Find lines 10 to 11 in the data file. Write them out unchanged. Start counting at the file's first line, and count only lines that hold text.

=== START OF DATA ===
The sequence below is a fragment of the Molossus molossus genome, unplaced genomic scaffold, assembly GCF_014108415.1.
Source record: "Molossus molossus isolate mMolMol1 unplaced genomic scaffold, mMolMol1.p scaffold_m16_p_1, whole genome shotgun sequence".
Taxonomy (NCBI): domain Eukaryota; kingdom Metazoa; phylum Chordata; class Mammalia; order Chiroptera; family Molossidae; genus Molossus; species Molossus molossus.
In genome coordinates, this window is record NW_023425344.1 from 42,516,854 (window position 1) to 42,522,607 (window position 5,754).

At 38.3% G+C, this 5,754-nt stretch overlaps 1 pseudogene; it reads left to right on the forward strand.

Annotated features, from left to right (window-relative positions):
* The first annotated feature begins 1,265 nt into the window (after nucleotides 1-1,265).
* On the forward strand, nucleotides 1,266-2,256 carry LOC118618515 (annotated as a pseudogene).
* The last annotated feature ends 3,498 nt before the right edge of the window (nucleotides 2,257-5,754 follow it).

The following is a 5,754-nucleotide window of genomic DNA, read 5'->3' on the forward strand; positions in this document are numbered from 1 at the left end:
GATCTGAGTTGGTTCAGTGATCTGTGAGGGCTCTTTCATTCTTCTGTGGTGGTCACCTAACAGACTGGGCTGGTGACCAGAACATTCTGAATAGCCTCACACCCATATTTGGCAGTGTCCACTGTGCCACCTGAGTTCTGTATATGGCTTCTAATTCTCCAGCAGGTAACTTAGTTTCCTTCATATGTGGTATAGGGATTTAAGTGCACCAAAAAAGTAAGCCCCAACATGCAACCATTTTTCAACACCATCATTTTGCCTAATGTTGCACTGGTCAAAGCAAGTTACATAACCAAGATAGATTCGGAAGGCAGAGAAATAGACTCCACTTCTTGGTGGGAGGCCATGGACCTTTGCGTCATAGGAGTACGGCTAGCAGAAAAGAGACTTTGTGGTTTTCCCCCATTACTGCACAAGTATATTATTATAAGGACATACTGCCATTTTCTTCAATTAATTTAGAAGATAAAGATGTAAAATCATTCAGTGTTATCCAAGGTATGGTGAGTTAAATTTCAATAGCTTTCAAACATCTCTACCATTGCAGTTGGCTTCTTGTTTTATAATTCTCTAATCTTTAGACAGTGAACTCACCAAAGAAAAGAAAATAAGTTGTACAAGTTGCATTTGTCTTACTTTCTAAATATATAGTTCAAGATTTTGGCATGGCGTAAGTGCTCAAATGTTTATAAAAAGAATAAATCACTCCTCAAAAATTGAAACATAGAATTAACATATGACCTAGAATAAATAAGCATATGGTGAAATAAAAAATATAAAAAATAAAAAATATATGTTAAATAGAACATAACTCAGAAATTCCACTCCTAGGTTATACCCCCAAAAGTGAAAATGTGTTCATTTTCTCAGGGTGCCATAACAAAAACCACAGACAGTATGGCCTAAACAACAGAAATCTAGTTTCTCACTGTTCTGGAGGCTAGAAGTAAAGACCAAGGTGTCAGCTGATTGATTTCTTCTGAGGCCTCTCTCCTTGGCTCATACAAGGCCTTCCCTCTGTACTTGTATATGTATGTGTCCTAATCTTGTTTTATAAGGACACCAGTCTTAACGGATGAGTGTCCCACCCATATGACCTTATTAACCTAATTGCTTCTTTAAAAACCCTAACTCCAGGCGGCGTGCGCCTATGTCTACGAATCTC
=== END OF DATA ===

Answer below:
The following is a 5,754-nucleotide window of genomic DNA, read 5'->3' on the forward strand; positions in this document are numbered from 1 at the left end:
GATCTGAGTTGGTTCAGTGATCTGTGAGGGCTCTTTCATTCTTCTGTGGTGGTCACCTAACAGACTGGGCTGGTGACCAGAACATTCTGAATAGCCTCACACCCATATTTGGCAGTGTCCACTGTGCCACCTGAGTTCTGTATATGGCTTCTAATTCTCCAGCAGGTAACTTAGTTTCCTTCATATGTGGTATAGGGATTTAAGTGCACCAAAAAAGTAAGCCCCAACATGCAACCATTTTTCAACACCATCATTTTGCCTAATGTTGCACTGGTCAAAGCAAGTTACATAACCAAGATAGATTCGGAAGGCAGAGAAATAGACTCCACTTCTTGGTGGGAGGCCATGGACCTTTGCGTCATAGGAGTACGGCTAGCAGAAAAGAGACTTTGTGGTTTTCCCCCATTACTGCACAAGTATATTATTATAAGGACATACTGCCATTTTCTTCAATTAATTTAGAAGATAAAGATGTAAAATCATTCAGTGTTATCCAAGGTATGGTGAGTTAAATTTCAATAGCTTTCAAACATCTCTACCATTGCAGTTGGCTTCTTGTTTTATAATTCTCTAATCTTTAGACAGTGAACTCACCAAAGAAAAGAAAATAAGTTGTACAAGTTGCATTTGTCTTACTTTCTAAATATATAGTTCAAGATTTTGGCATGGCGTAAGTGCTCAAATGTTTATAAAAAGAATAAATCACTCCTCAAAAATTGAAACATAGAATTAACATATGACCTAGAATAAATAAGCATATGGTGAAATAAAAAATATAAAAAATAAAAAATATATGTTAAATAGAACATAACTCAGAAATTCCACTCCTAGGTTATACCCCCAAAAGTGAAAATGTGTTCATTTTCTCAGGGTGCCATAACAAAAACCACAGACAGTATGGCCTAAACAACAGAAATCTAGTTTCTCACTGTTCTGGAGGCTAGAAGTAAAGACCAAGGTGTCAGCTGATTGATTTCTTCTGAGGCCTCTCTCCTTGGCTCATACAAGGCCTTCCCTCTGTACTTGTATATGTATGTGTCCTAATCTTGTTTTATAAGGACACCAGTCTTAACGGATGAGTGTCCCACCCATATGACCTTATTAACCTAATTGCTTCTTTAAAAACCCTAACTCCAGGCGGCGTGCGCCTATGTCTACGAATCTC